Cabaniss v. Riverside

Filing 920070406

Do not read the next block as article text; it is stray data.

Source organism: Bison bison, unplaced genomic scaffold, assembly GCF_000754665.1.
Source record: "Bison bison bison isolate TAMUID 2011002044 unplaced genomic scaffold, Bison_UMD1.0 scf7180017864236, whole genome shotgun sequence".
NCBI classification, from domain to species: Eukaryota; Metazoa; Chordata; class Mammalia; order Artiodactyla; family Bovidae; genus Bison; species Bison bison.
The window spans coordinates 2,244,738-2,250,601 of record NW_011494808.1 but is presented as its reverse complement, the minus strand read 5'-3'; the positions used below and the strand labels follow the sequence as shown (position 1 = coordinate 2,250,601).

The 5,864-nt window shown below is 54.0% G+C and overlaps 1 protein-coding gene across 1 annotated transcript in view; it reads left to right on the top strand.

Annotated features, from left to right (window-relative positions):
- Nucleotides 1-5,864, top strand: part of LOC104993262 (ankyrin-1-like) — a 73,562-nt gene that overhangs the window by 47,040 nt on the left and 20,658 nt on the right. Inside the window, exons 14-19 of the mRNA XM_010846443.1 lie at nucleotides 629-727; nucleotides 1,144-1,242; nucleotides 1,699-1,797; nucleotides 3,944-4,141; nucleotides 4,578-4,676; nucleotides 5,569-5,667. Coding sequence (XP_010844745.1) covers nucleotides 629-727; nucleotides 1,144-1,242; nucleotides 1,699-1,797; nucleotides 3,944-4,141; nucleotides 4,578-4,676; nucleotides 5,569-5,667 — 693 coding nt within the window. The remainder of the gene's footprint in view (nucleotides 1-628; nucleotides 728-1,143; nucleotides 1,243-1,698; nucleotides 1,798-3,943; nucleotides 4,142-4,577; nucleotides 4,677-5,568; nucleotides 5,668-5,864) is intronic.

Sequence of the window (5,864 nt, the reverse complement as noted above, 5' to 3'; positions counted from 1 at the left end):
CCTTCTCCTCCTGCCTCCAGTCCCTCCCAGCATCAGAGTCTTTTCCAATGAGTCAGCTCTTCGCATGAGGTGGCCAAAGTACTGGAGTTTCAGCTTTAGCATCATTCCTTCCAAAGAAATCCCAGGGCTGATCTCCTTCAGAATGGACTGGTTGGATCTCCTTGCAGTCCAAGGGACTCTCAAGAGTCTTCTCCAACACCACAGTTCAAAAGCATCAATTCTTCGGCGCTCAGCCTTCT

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NOT RECOMMENDED FOR FULL-TEXT PUBLICATION File Name: 07a0257n.06 Filed: April 6, 2007 No. 06-3546 UNITED STATES COURT OF APPEALS FOR THE SIXTH CIRCUIT AMANDA CABANISS, Administrator of the Estate of KEVIN CABANISS, Deceased, Plaintiff-Appellant, v. CITY OF RIVERSIDE; DAN ALIG, City of Riverside Chief of Fire Department; GEORGE BROWN, City of Riverside Chief of Police; JASON CARLTON, City of Riverside Police Officer; DAVID CRAINE, City of Riverside Police Officer; EDWARD KRONENBERGER, City of Riverside Paramedic; ROBERT NAFF, City of Riverside Police Officer; AND SHON SMITH, City of Riverside Paramedic, Defendants-Appellees. / ON APPEAL FROM THE UNITED STATES DISTRICT COURT FOR THE SOUTHERN DISTRICT OF OHIO BEFORE: MARTIN and CLAY, Circuit Judges; and POLSTER, District Judge.* CLAY, Circuit Judge. Plaintiff Amanda Cabaniss ("Plaintiff") brings these claims on behalf of the estate of her late father, Kevin Cabaniss ("Cabaniss"). Plaintiff alleges that Defendants City of Riverside, Dan Alig, George Brown, David Craine, Jason Carlton, Robert Nash, Edward The Honorable Dan A. Polster, United States District Judge for the Northern District of Ohio, sitting by designation. * No. 06-3546 Kronenberger, and Shon Smith violated the Fourth and Eighth Amendment rights of her father; and, additionally violated several Ohio state laws, resulting in their liability for his death. For the reasons set forth below, we AFFIRM the order of the district court granting summary judgment with respect to all Defendants. BACKGROUND On May 21, 2003, Kevin Cabaniss visited his friend, Albert Fugate, at Fugate's home. During the visit, Cabaniss consumed about 1.5 pints of whiskey and became extremely intoxicated. According to Fugate, Cabaniss was so intoxicated that he was vomiting uncontrollably and could barely speak. Because Cabaniss was also being belligerent and destructive to Fugate's home , Fugate took Cabaniss outside of the house to let him sober up. Once outside, Cabaniss walked to the house of a neighbor and broke the glass in an outside lamp. Fugate observed as Cabaniss "put his hands in [the] light socket and acted like it electrocuted him" and then returned to the lawn near Fugate's home and lay down. (J.A. at 739). One of Fugate's neighbors called 911 and reported Cabaniss' disruptive behavior. When the police arrived, Fugate and several of his neighbors were all at the scene. Defendant Officer David Craine arrived first and observed Cabaniss lying on the ground, clenching his fists and "acting agitated." (J.A. at 630). Craine asked one of the onlookers if Cabaniss was a diabetic because he was "acting disorientated and agitated." (J.A. at 631). Craine was informed by Fugate that Cabaniss had gotten drunk, had broken a lamp and that Fugate thought he was trying to electrocute himself. Craine spoke with three of the onlookers about Cabaniss, but 2 No. 06-3546 he could not remember specifically who told him the information he was given. Craine was told that Cabaniss "had freaked out," and that he "was kind of a space cadet." (J.A. at 631-32). Defendants Officers Naff and Carlton arrived shortly after Craine. (J.A. at 637). The officers asked whether Cabaniss was suicidal and Fugate recounted the incident from earlier when Cabaniss broke the lamp and speculated that he had been trying to electrocute himself. Fugate also told the officers that in the past Cabaniss had "jumped out of cars, so [he] would say, yeah, [Cabaniss] is probably suicidal." (J.A. at 739). The officers began questioning Cabaniss, who was unresponsive to their questions. He spit at the officers when they tried to help him stand up. Carlton told him if Cabaniss spit at him again, Carlton would "kick his teeth in." (J.A. at 742). When Cabaniss spit at them again, the officers flipped Cabaniss onto his stomach, handcuffed him, and placed him under arrest for disorderly conduct. Cabaniss refused to give the officers his arms to be handcuffed, so both Carlton and Craine were needed to effectuate the arrest. After Cabaniss had been handcuffed, the officers walked Cabaniss to the police car. As they walked, Cabaniss continued cursing at them and telling them he had been in Vietnam and that he would kill them. The officers attempted to seat Cabaniss in the backseat of the car and seat belt him. However, Cabaniss would not cooperate with the officers and once he was seated in the vehicle, he repeatedly slid out of the officers' reach so they could not secure him with a seat belt. The officers eventually stopped trying and simply let him sit, unsecured, in the back of Carlton's police cruiser. Soon after, Defendants Edward Kronenberger and Shon Smith, Riverside City paramedics, arrived on the scene. Kronenberger let Cabaniss out of the cruiser and told him he was there to help. Kronenberger asked if Cabaniss was injured or needed any assistance and Cabaniss cursed at him 3 No. 06-3546 and threatened Kronenberger and his family. Cabaniss did not allow Kronenberger to touch him, so Kronenberger was significantly limited in his ability to conduct a full examination. Kronenberger noticed that Cabaniss smelled strongly of alcohol and assumed Cabaniss' behavior was due to extreme intoxication. Kronenberger determined he would be unable to get Cabaniss to cooperate with his examination and told him to sit in the police car. Kronenberger returned to the lawn to question the bystanders about Cabaniss' behavior. He was told by someone, who identified himself as Cabaniss' boss, that Cabaniss had a mental problem. Kronenberger testified that he understood that comment to refer to the way that Cabaniss was currently behaving and did not take it as advice that Cabaniss was actually mentally unwell. After that exchange, Defendants Kronenberger, Smith, and Naff all left the scene. Carlton was able to get Cabaniss' identification from Fugate and returned to the police cruiser where Cabaniss was. When Carlton found out Cabaniss' birth date, he pointed out that Cabaniss could not have been in Vietnam because he was born in 1960. In response to this, Cabaniss began kicking in the backseat of the car. Carlton later described his kicks as "wimpy" and explained that he allowed Cabaniss to proceed kicking because he knew he could not break anything. (J.A. at 459). Carlton, who drove the cruiser in which Cabaniss was being held, did not secure Cabaniss in a seat belt in the cruiser. Carlton got into his cruiser and Craine pulled up next to him so that the officers could talk. Craine noticed that Cabaniss was hitting his head on the plexiglass window that separated Cabaniss from Carlton and also that he was pushing against it with his feet. Craine warned Carlton to keep an eye on Cabaniss, and Carlton stated that he noticed his plexiglass window was coming out about two inches and Cabaniss was pressing on it with his feet and it began to crack. 4 No. 06-3546 Carlton warned Cabaniss several times to stop pushing the window and hitting his head against it, but Cabaniss did not stop. Craine asked Carlton, "do you want me to spray him?" and Carlton responded "No, I will." (J.A. at 651). Carlton then rolled down the back window and walked around to the window. He told Cabaniss one last time that he would be sprayed with pepper spray if he did not stop kicking and banging his head on the plexiglass. Carlton got out of the vehicle and went to the driver side window and sprayed pepper spray at Cabaniss, who was sitting about halfway between the two backseat windows. Craine instructed Carlton that Cabaniss would need to be decontaminated, which consisted of having the pepper spray residue cleaned from his face, before he could be admitted to the jail. Carlton drove to the Police/Fire Station to have Cabaniss cleaned up, and Craine followed them. Naff, who had returned to the department earlier, met Craine and Carlton outside and assisted as the officers used a hose to rinse the remaining residue off of Cabaniss' face. After he had been decontaminated, Cabaniss told the officers that the water had been soothing and he was feeling better. He asked if he could stand up outside of the cruiser. They told him no, but he tried to stand anyway and fell down in the process. Carlton tried to grab him, but was unable to do so in time and Cabaniss fell to the ground and hit his head on the concrete. Both Craine and Carlton observed a bump on Cabaniss' head from the fall. Craine went to get Kronenberger from inside. According to Kronenberger and Carlton, Cabaniss "purposefully lunge[d] away from Carlton" as Carlton tried to control him and struck his head on the ground again, however, neither Naff or Craine observed such an incident. (J.A. at 460-61). Kronenberger and other paramedics treated Cabaniss immediately, but he ultimately died as a result of swelling on his brain as a result of the blow to his head. 5 No. 06-3546 Plaintiff originally brought twenty-three claims against Defendants, many of which were repetitive of others. Defendants moved for summary judgment on all claims, and Plaintiff cross filed for summary judgment on the claims. As most facts were undisputed, the district court determined that there existed no genuine issues of material fact. The district court held that Plaintiff did not allege sufficient facts to make any of her claims and ultimately granted Defendants motions for summary judgment and dismissed all claims. Plaintiff appeals that order with respect to four claims: her claim of excessive force, her claim of deliberate indifference, her claim of failure to train, and her state law claims, over which the district court exercised supplemental jurisdiction and are, therefore, properly before this Court. DISCUSSION I. The district court properly granted Defendants' motion for summary judgment with respect to all claims against Defendants Alig, Brown, and Smith A. Standard of Review We review a district court's grant of summary judgment de novo. Blackmore v. Kalamazoo, 390 F.3d 890, 894-95 (6th Cir. 2004). Summary judgment is proper where "the pleadings, deposition, answers to interrogatories, and admissions on file, together with the affidavits, if any, show that there is no genuine issue as to any material fact and the moving party is entitled to judgment as a matter of law." Fed. R. Civ. P. 56 (c). The moving party bears the initial burden of demonstrating the absence of any genuine issue of material fact, and all inferences should be made in favor of the non-moving party. Celotex Corp. v. Catrett, 477 U.S. 317, 323 (1986). B. Analysis 6 No. 06-3546 It is well-established that where a party does not present an issue in the initial briefs on appeal that issue is deemed waived. Thaddeus-X v. Blatter, 175 F.3d 378, 403 (6th Cir. 1999). It has likewise been established that where an argument is presented in a perfunctory and cursory manner, it is considered waived and we may not address it. McPherson v. Kelsey, 125 F.3d 989, 995 (6th Cir. 1997). Because Plaintiff mentions Defendants Alig, Brown, and Smith only in passing and fails to assert any facts that connect these Defendants to any of the events that form the basis of Plaintiff's claims, we find that the arguments against these Defendants have been waived. See id. Thus, the district court properly granted summary judgment with respect to these parties. II. The district court properly granted Defendants' motion for summary judgment with respect to Plaintiff's excessive force claim A. Standard of Review For the same reasons stated above, we review a district court grant of summary judgment de novo. See supra Part I.A. B. 1. Analysis Section 1983 Section 1983 is not an independent source of constitutional rights. Instead, it operates as a vehicle to assert violations of other constitutional rights. Graham v. Connor, 490 U.S. 386, 393-94 (1989). Thus, in order to bring a 1983 claim, a plaintiff must begin by identifying a violation of an existing constitutional right. Waters v. City of Morristown, 242 F.3d 353, 358-59 (6th Cir. 2001). The plaintiff must then show that the right was violated by state actors who were acting under the color of state law. Id. Because Plaintiff alleges that Defendants violated Cabaniss' Fourth Amendment rights by acting with excessive force, the claim contains the requisite constitutional 7 No. 06-3546 violation. Further, we have past held that a claim of excessive force while a person, who has been seized, is in custody, is properly governed by the Fourth Amendment. Phelps v. Coy, 286 F.3d 295, 300 (6th Cir. 2002). Thus, this 1983 claim is properly stated. 2. Excessive Force The touchstone of a Fourth Amendment excessive force claim is reasonableness. Graham, 490 U.S. at 395. This Court must consider "the facts and circumstances of each particular case, including the severity of the crime at issue, whether the suspect posed an immediate threat to the safety of the officers or others, and whether he was actively resisting arrest or attempting to evade arrest by flight" to ascertain whether the officers' use of force was reasonable. Id. at 396. "This standard contains a built-in measure of deference to the officer's on-the-spot judgment about the level of force necessary in light of the circumstances of the particular case." Burchett v. Kiefer, 310 F.3d 937, 944 (6th Cir. 2002). Thus, reasonableness must be adjudged from the point of view of the officer at the time of the incident. Smoak v. Hall, 460 F.3d 768, 783 (6th Cir. 2006) Government officials may invoke qualified immunity to avoid "liability for civil damages insofar as their conduct does not violate clearly established statutory or constitutional rights of which a reasonable person would have known." Harlow v. Fitzgerald, 457 U.S. 800, 818 (1982). Thus, even after a plaintiff makes the necessary showing with respect to the underlying constitutional violation, a defendant may still assert qualified immunity to succeed on summary judgement. Once it can be shown that a defendant violated a constitutional right, the relevant question for the qualified immunity inquiry is whether that right was clearly established. Saucier v. Katz, 533 U.S. 194, 202 (2001). This question asks "whether it would be clear to a reasonable officer that his 8 No. 06-3546 conduct was unlawful in the situation he confronted." Id. Qualified immunity does not operate like an affirmative defense; instead, the plaintiff bears the burden of showing that a right was clearly established. Key v. Grayson, 179 F.3d 996, 1000 (6th Cir. 1999). Additionally, the plaintiff must show that the right was clearly established "in light of the specific context of the case, not as a broad general proposition." Saucier, 533 U.S. at 202. Thus, if reasonable officers could disagree about the lawfulness of the conduct in question, immunity must be granted. Key, 179 F.3d at 1000. As we have held, "the lack of Supreme Court or Sixth Circuit precedent `is not a sufficient condition for concluding that the law is unclear on the subject and [thus that] qualified immunity must be granted to a defendant.'" Perez v. Oakland County, 466 F.3d 416, 427 (6th Cir. 2006) (quoting McCloud v. Testa, 97 F.3d 1536, 1556 (6th Cir. 1996)). "[T]he decisions of other courts can also clearly establish the law[,] but they must point [unmistakably] to the unconstitutionality of the conduct and be so clearly foreshadowed by applicable direct authority as to leave no doubt in the mind of a reasonable officer that his conduct was unconstitutional." Summar v. Bennett, 157 F.3d 1054, 1058 (6th Cir. 1998) (internal citation omitted). "There need not be a case with the exact same fact pattern, or even `fundamentally similar' or `materially similar' facts; rather, the question is whether the defendants had `fair warning' that their actions were unconstitutional." Cummings v. City of Akron, 418 F.3d 676, 687 (quoting Hope v. Pelzer, 536 U.S. 730, 741 (2002)). In the present case, Plaintiff alleges that the officers used excessive force both in using a water hose on Cabaniss and in using pepper spray on him. The argument that the water hose constituted excessive force is entirely meritless because Plaintiff does not even attempt to allege that the hose was used forcefully. In fact, the record seems to indicate that Cabaniss enjoyed being rinsed 9 No. 06-3546 with the hose. Thus, we will address the excessive force claim only with respect to the use of pepper spray. Only Carlton may be liable for excessive force because he was the officer to administer the pepper spray and was assisted by no one else. See Sandul v. Larion, 119 F.3d 1250, 1253 (6th Cir. 1997) (refusing to hold officers who did not participate in the arrest of the plaintiff liable for excessive force). As a general rule, we have held that the use of pepper spray is excessive force when the detainee "surrenders, is secured, and is not acting violently, and there is no threat to the officers or anyone else." Champion v. Outlook Nashville, Inc., 380 F.3d 893, 903 (6th Cir. 2004) (quoting Vinyard v. Wilson, 311 F.3d 1340, 1348 (11th Cir. 2002)). The logical corollary to this rule is that there is a very limited class of circumstances when the use of pepper spray is proper, including where a detainee is unsecured, acting violently, and posing a threat to himself or others. In Monday v. Oullette, 118 F.3d 1099 (6th Cir. 1997), for example, we found proper the use of pepper spray where the victim needed to be subdued to prevent a danger to himself. Id. at 1104-05. In Gaddis v. Redford Twp., 364 F.3d 763, 774 (6th Cir. 2004), we found the use of pepper spray to be reasonable when officers feared that an arrestee, armed with a knife, was going to flee. In the present case, Cabaniss had been uncooperative with Carlton when he tried to secure him in a seatbelt, and thus, was unsecured in the backseat of the car. Further, he was kicking the plexiglass and beating his head against it, exhibiting signs that he presented a danger to himself and that he might be a flight risk. As Plaintiff correctly observes, Carlton described Cabaniss' kicks as "wimpy." (J.A. at 459). Thus, viewing these facts in the light most favorable to Plaintiff, we must assume that Cabaniss' kicks were incapable of doing any real damage. However, at most, this 10 No. 06-3546 undermines only the contention that Cabaniss posed a flight risk. He was still unsecured in the backseat and was banging his head repeatedly on the glass, posing a danger to himself. Carlton warned him repeatedly to stop and he would not do so. Taken together with the information Carlton had received earlier that Cabaniss' friends suspected he could be suicidal, Carlton had every reason to fear that Cabaniss posed a real threat to his own safety and needed to be subdued. These facts fall well within the class of situations that we have in the past held may reasonably justify the use of pepper spray. Champion, 380 F.3d at 903. Thus, we conclude that no constitutional violation took place and need not address Carlton's claim that he was entitled to qualified immunity. III. The district court properly granted Defendants' motion for summary judgment with respect to Plaintiff's deliberate indifference claim A. Summary Judgment For the same reasons stated above, we review a district court grant of summary judgment de novo. See supra Part I.A. B. Analysis 1. Section 1983 Claim Again, we begin by noting that Plaintiff's 1983 claim is properly formulated, inasmuch as a deliberate indifference claim is a claim of a violation of a detainee's Eighth Amendment right to be free from treatment that is amounts to cruel and unusual punishment. 2. Deliberate Indifference Standard "[T]he Eighth Amendment prohibits mistreatment only if it is tantamount to "punishment," and thus courts have imposed liability upon prison officials only where they are `so deliberately indifferent to the serious medical needs of prisoners as to unnecessarily and wantonly inflict pain.'" 11 No. 06-3546 Perez, 466 F.3d at 423 (quoting Horn v. Madison County Fiscal Court, 22 F.3d 653, 660 (6th Cir. 1994)). This Court has defined "[a] serious medical need [as] `one that has been diagnosed by a physician as mandating treatment or one that is so obvious that even a lay person would easily recognize the necessity for a doctor's attention.'" Blackmore, 390 F.3d at 897 (quoting Gaudreault v. Municipality of Salem, 923 F.2d 203, 208 (1st Cir. 1990)). The "deliberate indifference" standard requires a showing of more than mere negligence. We have held that there are two distinct prongs of this standard: An objective component and a subjective component. First, the medical need of the detainee "must be, objectively, sufficiently serious." Farmer v. Brennan, 511 U.S. 825, 834 (1994). We have held that where there are "minor or non-obvious" injuries to a detainee, there must be a showing that the defendant's deliberate indifference was the proximate cause of the detainee's ultimate injuries. Owensby v. City of Cincinnati, 414 F.3d 596, 604 (6th Cir. 2005). The subjective component requires facts that indicate "that the official being sued subjectively perceived facts from which to infer substantial risk to the prisoner, that he did in fact draw the inference, and that he then disregarded that risk." Comstock v. McCrary, 273 F.3d 693, 703 (6th Cir. 2001). "Deliberate indifference requires a degree of culpability greater than mere negligence, but less than `acts or omissions for the very purpose of causing harm or with knowledge that harm will result.'" Miller v. Calhoun County, 408 F.3d 803, 812 (6th Cir. 2005) (quoting Farmer, 511 U.S. at 835). In the present case, it is not entirely clear how Plaintiff contends Defendants were deliberately indifferent. Plaintiff seems to make a general argument that because the officers and paramedics knew that Cabaniss had exhibited suicidal behavior and was intoxicated, his accidental 12 No. 06-3546 fall resulted from deliberate indifference. However, this is insufficient to make a deliberate indifference claim because being intoxicated is not the type of obviously serious medical need which can easily satisfy the objective prong of the deliberate indifference inquiry. See Owensby, 414 F.3d at 604. In other words, a showing of proximate cause is imperative in a case like this, where the medical needs of the detainee are not obvious, and Plaintiff cannot make such a showing. This would be a different case if Cabaniss had died as a direct result of the condition that he displayed and Defendants had ignored that condition. For example, if Cabaniss had died of alcohol poisoning, the fact that he exhibited signs of intoxication would be relevant to our inquiry. At most, Cabaniss may have died as a result of an accident that may have been facilitated by his intoxication. The deficiency in Plaintiff's allegation stems from the fact that there is an insufficient causal connection demonstrated between an accidental fall like the one Cabaniss suffered and his intoxication. Cabaniss would not have suffered his fatal fall but for the fact that he acted contrary to the warnings of Defendants, which relieves them of responsibility for being the proximate cause of his death. Likewise, the fact that Defendants had been warned by Cabaniss' friends that he might be suicidal cannot save this claim. Because it is not argued that suicide was the cause of Cabaniss' death, suicidal tendencies cannot be the predicate for Plaintiff's deliberate indifference claim. While suicidal tendencies create a heightened standard for the requirement that a detainee to be monitored, Plaintiff does not contend that Cabaniss was not under observation. In fact, the record shows that when Cabaniss asked if he could stand on his own outside of the vehicle, Defendants warned him not to do so. Further, when he began to fall, Defendants tried to catch him, but were unsuccessful. 13 No. 06-3546 Finally, as soon as Cabaniss fell, Defendants retrieved paramedics to give him immediate medical attention. These facts simply do not amount to deliberate indifference. Arguably, the conflicting accounts of Cabaniss' fall are relevant here. After the fall, Carlton, who had tried to catch Cabaniss, held him and tried to inspect his injury while they waited for the paramedics to come outside. According to Carlton and Kronenberger, Cabaniss wrenched himself away from Carlton and pounded his head on the concrete again. Naff and Craine, however, denied seeing this happen. Importantly, Plaintiff does not make the argument that Cabaniss inflicted his fatal injury upon himself. However, viewing these facts in the light most favorable to Plaintiff, albeit a light she failed to shed on the facts, we can entertain the possibility that Cabaniss did in fact purposely hit his head against the concrete again after his initial fall. Thus, we may construe Plaintiff's deliberate indifference argument to be that Defendants acted with deliberate indifference to Cabaniss by failing to properly monitor a detainee who they knew to have exhibited suicidal tendencies. Such an argument, however, would not be successful. Inasmuch as deliberate indifference requires a greater degree of culpability than negligence, it certainly requires a greater degree of culpability than simply failing to adequately protect a detainee while exerting one's best efforts to do so. See Miller, 408 F.3d at 812. In this case, the officers warned Cabaniss not to attempt to stand on his own, but he did so anyway. When he began to fall, it is undisputed that the officers tried to catch him and, when they were unsuccessful, immediately summoned paramedics to treat him. Cabaniss was never left unobserved and he was able to hurt himself despite Defendants' reasonable efforts to protect him. Finally, he was immediately provided medical 14 No. 06-3546 attention that was, unfortunately, ultimately unsuccessful. While these facts are certainly tragic, they simply do not leave Defendants liable for deliberate indifference. See Comstock, 273 F.3d at 703. Plaintiff made a different argument at oral argument that is essentially that Kronenberger acted with deliberate indifference during his initial inspection of Cabaniss by failing to give Cabaniss a full medical inspection. Plaintiff claims that had Kronenberger fully inspected Cabaniss at the outset, his fatal fall could have been avoided because he would have been taken directly to the hospital and not to the police station. Plaintiff does not, however, allege precisely what was wrong with Cabaniss that Kronenberger would have discovered with a fuller examination. Thus, once again, Plaintiff fails to connect the dots between Kronenberger's actions and the prevention of Cabaniss' injury. Plaintiff does not allege that Kronenberger would have discovered a serious medical need had he inspected Cabaniss more fully, only that it is possible he would have taken him to a different location. We will not engage in speculation about how things would have been different had Cabaniss been brought to a hospital instead of a police station when the ultimate cause of his injury was not a failure of medical attention but an accidental fall. IV. The district court properly granted Defendants' motion for summary judgment with respect to Plaintiff's failure to train claim against the City of Riverside A. Standard of Review For the same reasons stated above, we review a district court grant of summary judgment de novo. See supra Part I.A. B. Analysis According to the Supreme Court: 15 No. 06-3546 [a] city is not liable under 1983 unless a municipal "policy" or "custom" is the moving force behind the constitutional violation. Only where a failure to train reflects a "deliberate" or "conscious" choice by the municipality can the failure be properly thought of as an actionable city "policy." Monell [v. New York City Dept. of Social Services, 436 U.S. 658 (1978)] will not be satisfied by a mere allegation that a training program represents a policy for which the city is responsible. Rather, the focus must be on whether the program is adequate to the tasks the particular employees must perform, and if it is not, on whether such inadequate training can justifiably be said to represent "city policy." Moreover, the identified deficiency in the training program must be closely related to the ultimate injury. City of Canton v. Harris, 489 U.S. 378 (1989). We have formulated a three-part test which requires that "[t]o succeed on a failure to train or supervise claim [under a 1983 theory], the plaintiff must prove the following: (1) the training or supervision was inadequate for the tasks performed; (2) the inadequacy was the result of the municipality's deliberate indifference; and (3) the inadequacy was closely related to or actually caused the injury." Ellis v. Cleveland Mun. Sch. Dist., 455 F.3d 690, 700 (6th Cir. 2006). In order to make this showing, we have held that this standard requires that the "[p]laintiff . . . do more than point to something the city could have done to prevent the unfortunate incident." Kahlich v. City of Grosse Pointe Farms, 120 Fed. App'x. 580, 585 (6th Cir. 2005) (citing City of Canton, 489 U.S. at 392 (citation omitted)). Importantly, we only turn to this test once the plaintiff has established that the agents of the municipality have violated a constitutional right. Watkins v. City of Battle Creek, 273 F.3d 682, 687 (6th Cir. 2001). Thus, if the agents of a municipality have violated no constitutional right, the municipality can never be liable under 1983 for a failure to train. Id. In the present case, we have concluded that no constitutional rights have been violated by any of the individual Defendant agents of the City of Riverside. We therefore conclude that the City of 16 No. 06-3546 Riverside cannot be liable for failure to train and the district court properly granted summary judgment in favor of the municipality. V. The district court properly granted Defendants' motion for summary judgment with respect to Plaintiff's state law claims against all Defendants A. Standard of Review For the same reasons stated above, we review a district court grant of summary judgment de novo. See supra Part I.A. B. Analysis It is not clear from Plaintiff's brief which state law claims are being brought against the City of Riverside and which ones are being brought against the individual Defendants. Oral argument did little to alleviate the confusion; thus, we will discuss all of these claims with respect to liability for both the municipality and the individual Defendants. Plaintiff brings a claim against Defendants under Ohio law for failure to protect, wrongful death and survivorship, and assault and battery. Both the individual Defendants and the City of Riverside claim immunity against all of the state law claims. 1. The City of Riverside Ohio Revised Code 2744.02 provides, in relevant part, that: (A) (1) For the purposes of this chapter, the functions of political subdivisions are hereby classified as governmental functions and proprietary functions. Except as provided in division (B) of this section, a political subdivision is not liable in damages in a civil action for injury, death, or loss to person or property allegedly caused by any act or omission of the political subdivision or an employee of the political subdivision in connection with a governmental or proprietary function . . . (B) Subject to sections 2744.03 and 2744.05 of the Revised Code, a political subdivision is liable in damages in a civil action for injury, death, or loss to person 17 No. 06-3546 or property allegedly caused by an act or omission of the political subdivision or of any of its employees in connection with a governmental or proprietary function, as follows: (1) Except as otherwise provided in this division, political subdivisions are liable for injury, death, or loss to person or property caused by the negligent operation of any motor vehicle by their employees when the employees are engaged within the scope of their employment and authority. The following are full defenses to that liability: (a) A member of a municipal corporation police department or any other police agency was operating a motor vehicle while responding to an emergency call and the operation of the vehicle did not constitute willful or wanton misconduct. OHIO REV . CODE 2744.02. Section 2744.02 immunity clearly applies to the City of Riverside. However, Plaintiff argues that the operation of the motor vehicle exception to that immunity, embodied in 2744.02(B)(1), applies to the present case because Cabaniss' death resulted from the operation of a motor vehicle. The motor vehicle exception denies immunity to a municipality when a death or injury arises due to "negligent operation of any motor vehicle by their employees when the employees are engaged within the scope of their employment and authority." 2744.02(B)(1). Plaintiff cites Groves v. Dayton Pub. Schools for the proposition that failing to properly assist an impaired passenger exit a motor vehicle may be a violation of 2744.02 under the motor vehicle exception. Groves, 725 N.E.2d 734 (Ohio Ct. App. 1999)). As the district court correctly observed, however, 2744.02(B)(1) still confers immunity upon a municipality for an injury that occurs once a passenger in a motor vehicle has exited that vehicle. See Glover v. Dayton Pub. Schools, 1999 WL 958492 (Ohio Ct. App. 1999). Thus, this issue turns on a factual issue: whether Cabaniss was injured once he had already exited the vehicle or while he was in the process of exiting the vehicle. The district court concluded that because Cabaniss fell after he had already exited the vehicle, the City of 18 No. 06-3546 Riverside is immune from state law claims. Even though there is conflicting testimony concerning when Cabaniss fell, it seems clear from the record that Cabaniss had exited the vehicle before falling. The district court therefore properly found immunity for the City of Riverside. 2. Individual Defendants Ohio Revised Code 2744.03 provides, in relevant part: (A) In a civil action brought against a political subdivision or an employee of a political subdivision to recover damages for injury, death, or loss to person or property allegedly caused by any act or omission in connection with a governmental or proprietary function, the following defenses or immunities may be asserted to establish nonliability: . . . (6) In addition to any immunity or defense referred to in division (A)(7) of this section and in circumstances not covered by that division or sections 3314.07 and 3746.24 of the Revised Code, the employee is immune from liability unless one of the following applies: . . (b) The employee's acts or omissions were with malicious purpose, in bad faith, or in a wanton or reckless manner 2744.03. Simply put, Defendants claim that they have immunity unless Plaintiff can show that Defendants acted with malicious purpose, in bad faith, or in a wanton or reckless manner. Plaintiff agrees that she may only be successful by making such a showing, but she contends that Defendants' behavior was reckless and wanton, and, in Carlton's case, malicious. Plaintiff argues that Carlton, by spraying Cabaniss with pepper spray, acted maliciously, and that such maliciousness in that instance can be imparted upon him in all of his interactions with Cabaniss. Such an argument is not only unsupported by any case law, it is unpersuasive because, as we held earlier, we do not find that Carlton acted with excessive force in using pepper spray, which necessarily forecloses the argument that he acted maliciously. See St. John v. Hickey, 411 F.3d 762, 771 (6th Cir. 2005). Further, Plaintiff's argument that the other Defendants acted recklessly and wantonly is basically a 19 No. 06-3546 recapitulation of her argument that they acted with deliberate indifference. Because, as we concluded above, we are unconvinced that she has alleged facts sufficient to even make a showing of negligence, these facts do not show that Defendants behaved wantonly, reckless, maliciously, or in bad faith. Thus, Defendants are entitled to immunity against Plaintiff's state law claims pursuant to 2744.03. CONCLUSION For the forgoing reasons, we AFFIRM the district court grant of summary judgment in favor of Defendants on all claims. 20